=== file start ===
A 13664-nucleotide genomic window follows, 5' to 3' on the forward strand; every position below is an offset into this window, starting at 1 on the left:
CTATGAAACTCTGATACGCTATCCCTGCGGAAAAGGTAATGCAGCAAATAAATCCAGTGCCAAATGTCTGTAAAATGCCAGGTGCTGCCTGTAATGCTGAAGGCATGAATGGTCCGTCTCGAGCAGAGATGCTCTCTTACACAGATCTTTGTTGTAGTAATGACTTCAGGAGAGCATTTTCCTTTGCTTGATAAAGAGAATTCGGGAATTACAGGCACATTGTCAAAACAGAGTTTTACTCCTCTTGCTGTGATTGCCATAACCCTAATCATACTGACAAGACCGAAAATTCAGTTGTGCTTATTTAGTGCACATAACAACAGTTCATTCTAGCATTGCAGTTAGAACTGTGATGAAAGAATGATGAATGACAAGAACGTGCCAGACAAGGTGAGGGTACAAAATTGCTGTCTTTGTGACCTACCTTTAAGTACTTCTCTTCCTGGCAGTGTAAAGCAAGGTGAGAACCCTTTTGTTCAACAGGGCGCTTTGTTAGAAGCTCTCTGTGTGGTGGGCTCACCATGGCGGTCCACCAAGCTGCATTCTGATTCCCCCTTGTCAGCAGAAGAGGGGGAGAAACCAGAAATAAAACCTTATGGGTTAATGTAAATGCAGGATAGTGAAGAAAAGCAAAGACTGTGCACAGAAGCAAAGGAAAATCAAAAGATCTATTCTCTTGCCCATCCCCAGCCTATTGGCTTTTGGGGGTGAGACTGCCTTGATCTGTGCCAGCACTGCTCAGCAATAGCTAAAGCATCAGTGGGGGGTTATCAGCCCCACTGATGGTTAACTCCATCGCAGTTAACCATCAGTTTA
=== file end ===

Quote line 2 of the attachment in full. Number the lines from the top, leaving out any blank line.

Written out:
CTATGAAACTCTGATACGCTATCCCTGCGGAAAAGGTAATGCAGCAAATAAATCCAGTGCCAAATGTCTGTAAAATGCCAGGTGCTGCCTGTAATGCTGAAGGCATGAATGGTCCGTCTCGAGCAGAGATGCTCTCTTACACAGATCTTTGTTGTAGTAATGACTTCAGGAGAGCATTTTCCTTTGCTTGATAAAGAGAATTCGGGAATTACAGGCACATTGTCAAAACAGAGTTTTACTCCTCTTGCTGTGATTGCCATAACCCTAATCATACTGACAAGACCGAAAATTCAGTTGTGCTTATTTAGTGCACATAACAACAGTTCATTCTAGCATTGCAGTTAGAACTGTGATGAAAGAATGATGAATGACAAGAACGTGCCAGACAAGGTGAGGGTACAAAATTGCTGTCTTTGTGACCTACCTTTAAGTACTTCTCTTCCTGGCAGTGTAAAGCAAGGTGAGAACCCTTTTGTTCAACAGGGCGCTTTGTTAGAAGCTCTCTGTGTGGTGGGCTCACCATGGCGGTCCACCAAGCTGCATTCTGATTCCCCCTTGTCAGCAGAAGAGGGGGAGAAACCAGAAATAAAACCTTATGGGTTAATGTAAATGCAGGATAGTGAAGAAAAGCAAAGACTGTGCACAGAAGCAAAGGAAAATCAAAAGATCTATTCTCTTGCCCATCCCCAGCCTATTGGCTTTTGGGGGTGAGACTGCCTTGATCTGTGCCAGCACTGCTCAGCAATAGCTAAAGCATCAGTGGGGGGTTATCAGCCCCACTGATGGTTAACTCCATCGCAGTTAACCATCAGTTTA